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Shelburne Council hosts special community meeting to discuss transitioning to OPP

July 9, 2020   ·   0 Comments

Written By PAULA BROWN

Shelburne Town Council held a special meeting on Tuesday (July 7) for a public information session from the Ontario Provincial Police (OPP). 

The meeting was an opportunity for Council and the community to ask their questions following the second OPP costing, presented back on June 22. 

Similar to the first costing public information session that took place in April 2019, elected officials and community members raised question regarding response times, financial costs, and police presence for local youth in the schools. The public information presentation was presented by OPP Sgt. Ken Kee and Staff Sgt. Nicol Randall. 

Leonard Guchardi asked if the OPP would guarantee the same level of engagement with the schools. 

“The same level of service can be expected if the OPP were to be chosen and the OPP is open to working with the community to enhance those relationships, it is expected that the faces you see on the current Shelburne Police Service should a decision to transition to OPP will be the same face you see in the community,” said Sgt. Kee. 

Regarding questions about response times Sgt. Kee said that the OPP does not track response times and that he couldn’t offer any guarantees for response times but added Shelburne residents can expect the same level of service they’ve grown accustomed to.

Residents also brought up questions regarding Leamington, Ont., who recently terminated their $5.4 million contract with the OPP following discrepancies between the Town and OPP on the level of policing and how it could be avoid in Shelburne.

“OPP isn’t going to leave after the contract ends,” said Kee. “The OPP will still provide services under a non-contract arrangement until a decision is made by the municipality and arrangements are in place for another police service to take over.”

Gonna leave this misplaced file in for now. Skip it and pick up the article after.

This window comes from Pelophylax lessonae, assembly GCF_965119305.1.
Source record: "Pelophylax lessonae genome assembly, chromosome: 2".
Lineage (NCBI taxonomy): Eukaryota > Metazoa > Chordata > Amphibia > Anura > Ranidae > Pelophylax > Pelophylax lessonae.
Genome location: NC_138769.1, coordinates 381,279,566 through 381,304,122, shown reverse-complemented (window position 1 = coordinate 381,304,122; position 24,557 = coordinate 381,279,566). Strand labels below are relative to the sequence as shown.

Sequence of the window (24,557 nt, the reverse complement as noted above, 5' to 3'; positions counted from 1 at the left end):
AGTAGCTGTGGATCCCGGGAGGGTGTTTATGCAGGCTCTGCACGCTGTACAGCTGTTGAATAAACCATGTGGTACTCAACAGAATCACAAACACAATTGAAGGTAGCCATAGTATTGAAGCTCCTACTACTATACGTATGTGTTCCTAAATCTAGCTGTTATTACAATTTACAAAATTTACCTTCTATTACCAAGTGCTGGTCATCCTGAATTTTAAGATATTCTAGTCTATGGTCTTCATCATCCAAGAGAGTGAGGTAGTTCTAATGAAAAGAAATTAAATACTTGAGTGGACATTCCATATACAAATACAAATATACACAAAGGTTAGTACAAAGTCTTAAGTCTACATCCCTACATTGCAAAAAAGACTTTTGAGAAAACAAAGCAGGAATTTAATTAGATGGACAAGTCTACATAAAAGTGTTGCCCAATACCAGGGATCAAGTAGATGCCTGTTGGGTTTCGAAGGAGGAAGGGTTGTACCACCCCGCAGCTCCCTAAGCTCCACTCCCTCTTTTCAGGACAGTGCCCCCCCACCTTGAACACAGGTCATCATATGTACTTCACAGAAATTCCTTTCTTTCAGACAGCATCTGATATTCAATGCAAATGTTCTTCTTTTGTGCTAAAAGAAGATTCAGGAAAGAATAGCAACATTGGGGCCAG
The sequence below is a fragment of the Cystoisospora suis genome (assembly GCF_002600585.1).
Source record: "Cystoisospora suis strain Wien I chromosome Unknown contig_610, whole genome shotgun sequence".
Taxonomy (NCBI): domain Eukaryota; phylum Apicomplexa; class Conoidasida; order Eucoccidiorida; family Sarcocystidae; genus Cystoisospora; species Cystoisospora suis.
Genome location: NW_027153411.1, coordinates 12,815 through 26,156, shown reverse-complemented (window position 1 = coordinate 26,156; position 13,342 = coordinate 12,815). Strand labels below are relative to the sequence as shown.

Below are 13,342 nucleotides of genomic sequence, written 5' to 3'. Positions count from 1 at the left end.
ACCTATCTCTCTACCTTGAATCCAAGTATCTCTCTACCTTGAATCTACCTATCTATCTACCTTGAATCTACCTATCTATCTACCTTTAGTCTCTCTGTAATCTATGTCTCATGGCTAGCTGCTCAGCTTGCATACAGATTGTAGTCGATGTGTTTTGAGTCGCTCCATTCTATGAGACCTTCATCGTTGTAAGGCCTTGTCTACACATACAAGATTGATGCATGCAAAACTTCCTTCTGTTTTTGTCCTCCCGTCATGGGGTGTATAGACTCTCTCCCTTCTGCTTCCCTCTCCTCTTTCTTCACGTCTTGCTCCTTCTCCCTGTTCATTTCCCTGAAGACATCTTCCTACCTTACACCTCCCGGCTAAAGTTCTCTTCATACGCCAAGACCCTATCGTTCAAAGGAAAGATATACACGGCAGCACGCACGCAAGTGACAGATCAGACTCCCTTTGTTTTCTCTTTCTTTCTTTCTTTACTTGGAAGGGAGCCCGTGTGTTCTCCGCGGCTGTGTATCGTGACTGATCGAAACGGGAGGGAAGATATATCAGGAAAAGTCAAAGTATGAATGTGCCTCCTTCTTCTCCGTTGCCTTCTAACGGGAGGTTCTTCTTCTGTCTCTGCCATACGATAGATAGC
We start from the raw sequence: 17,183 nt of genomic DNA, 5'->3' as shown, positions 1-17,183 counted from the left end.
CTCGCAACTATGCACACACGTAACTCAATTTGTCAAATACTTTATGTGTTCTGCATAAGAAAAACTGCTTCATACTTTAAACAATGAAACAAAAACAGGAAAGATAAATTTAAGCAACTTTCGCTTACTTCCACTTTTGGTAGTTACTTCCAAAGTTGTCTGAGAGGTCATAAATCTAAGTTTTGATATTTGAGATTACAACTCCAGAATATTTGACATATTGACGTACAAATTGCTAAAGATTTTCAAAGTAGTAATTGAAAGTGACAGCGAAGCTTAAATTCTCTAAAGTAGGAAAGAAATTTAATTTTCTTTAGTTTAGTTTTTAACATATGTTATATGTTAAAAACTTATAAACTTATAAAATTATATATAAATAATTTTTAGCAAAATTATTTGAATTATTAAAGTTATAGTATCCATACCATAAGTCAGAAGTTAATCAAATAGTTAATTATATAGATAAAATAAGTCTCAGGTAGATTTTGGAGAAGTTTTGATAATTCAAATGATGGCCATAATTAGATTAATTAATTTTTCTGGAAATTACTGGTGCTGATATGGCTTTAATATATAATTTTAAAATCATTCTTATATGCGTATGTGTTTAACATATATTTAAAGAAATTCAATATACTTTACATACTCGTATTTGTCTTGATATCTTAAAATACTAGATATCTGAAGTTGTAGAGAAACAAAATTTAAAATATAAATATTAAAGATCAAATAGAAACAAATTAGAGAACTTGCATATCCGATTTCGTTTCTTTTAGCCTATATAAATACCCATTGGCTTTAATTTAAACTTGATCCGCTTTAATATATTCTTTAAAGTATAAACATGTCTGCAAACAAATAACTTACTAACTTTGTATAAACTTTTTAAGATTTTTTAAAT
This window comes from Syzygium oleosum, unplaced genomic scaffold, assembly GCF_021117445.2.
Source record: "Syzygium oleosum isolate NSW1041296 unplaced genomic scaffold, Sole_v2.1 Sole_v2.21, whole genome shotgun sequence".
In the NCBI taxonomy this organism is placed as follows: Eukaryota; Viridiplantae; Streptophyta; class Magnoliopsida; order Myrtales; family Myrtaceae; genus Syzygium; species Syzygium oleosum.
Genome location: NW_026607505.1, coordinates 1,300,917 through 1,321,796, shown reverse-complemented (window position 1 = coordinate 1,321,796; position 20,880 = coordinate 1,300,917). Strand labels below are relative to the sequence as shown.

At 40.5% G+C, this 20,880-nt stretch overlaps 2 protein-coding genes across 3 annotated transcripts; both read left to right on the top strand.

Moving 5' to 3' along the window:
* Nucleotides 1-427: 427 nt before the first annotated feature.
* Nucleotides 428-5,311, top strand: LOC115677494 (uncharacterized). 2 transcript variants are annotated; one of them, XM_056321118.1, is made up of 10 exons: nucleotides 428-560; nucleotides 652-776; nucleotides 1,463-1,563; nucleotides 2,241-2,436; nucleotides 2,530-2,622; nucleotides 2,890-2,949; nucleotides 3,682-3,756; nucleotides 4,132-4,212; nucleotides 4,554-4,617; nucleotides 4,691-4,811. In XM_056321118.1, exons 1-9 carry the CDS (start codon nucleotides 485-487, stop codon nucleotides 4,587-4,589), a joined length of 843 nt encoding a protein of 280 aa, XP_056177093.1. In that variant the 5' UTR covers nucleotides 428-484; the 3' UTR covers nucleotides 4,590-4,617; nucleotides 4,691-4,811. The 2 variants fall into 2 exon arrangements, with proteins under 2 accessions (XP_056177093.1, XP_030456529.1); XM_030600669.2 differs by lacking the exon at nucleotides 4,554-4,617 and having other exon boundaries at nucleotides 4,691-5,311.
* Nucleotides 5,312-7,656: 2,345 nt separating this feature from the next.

Speaking on the difference of rural and urban policing Kee said that in OPP services there is no distinction between the two and that the OPP uses a model that allows for the sharing of resources. 

Shelburne resident Teneisha Campbell raised the question on the steps that will be taken by OPP to combat police brutality, racial profiling, and systemic racism. Touching on the quality of service and equality that she has experienced with SPS, Campbell asked, “What can the OPP offer me as a visible minority and mother of two black boys, because statistics have shown that we are usually more likely to be racially profiled.” 

“The OPP is committed to ensuring our organization is a progressive place and organization in the areas of equality, diversity and inclusion,” said Sgt. Kee.

Deputy Mayor Steve Anderson, early in the question period broached the question of whether the OPP would be prepared to create a program to bridge the gap re-establish a trust factor visible minorities. 

“Absolutely we would be supportive of that,” said Kee in response. 

Shelburne Town council now has six month to make a decision on whether to transition to OPP or continue with Shelburne Police. If Shelburne accepts the OPP costing, they could transition to the provincial force as early as February 2021. 



         

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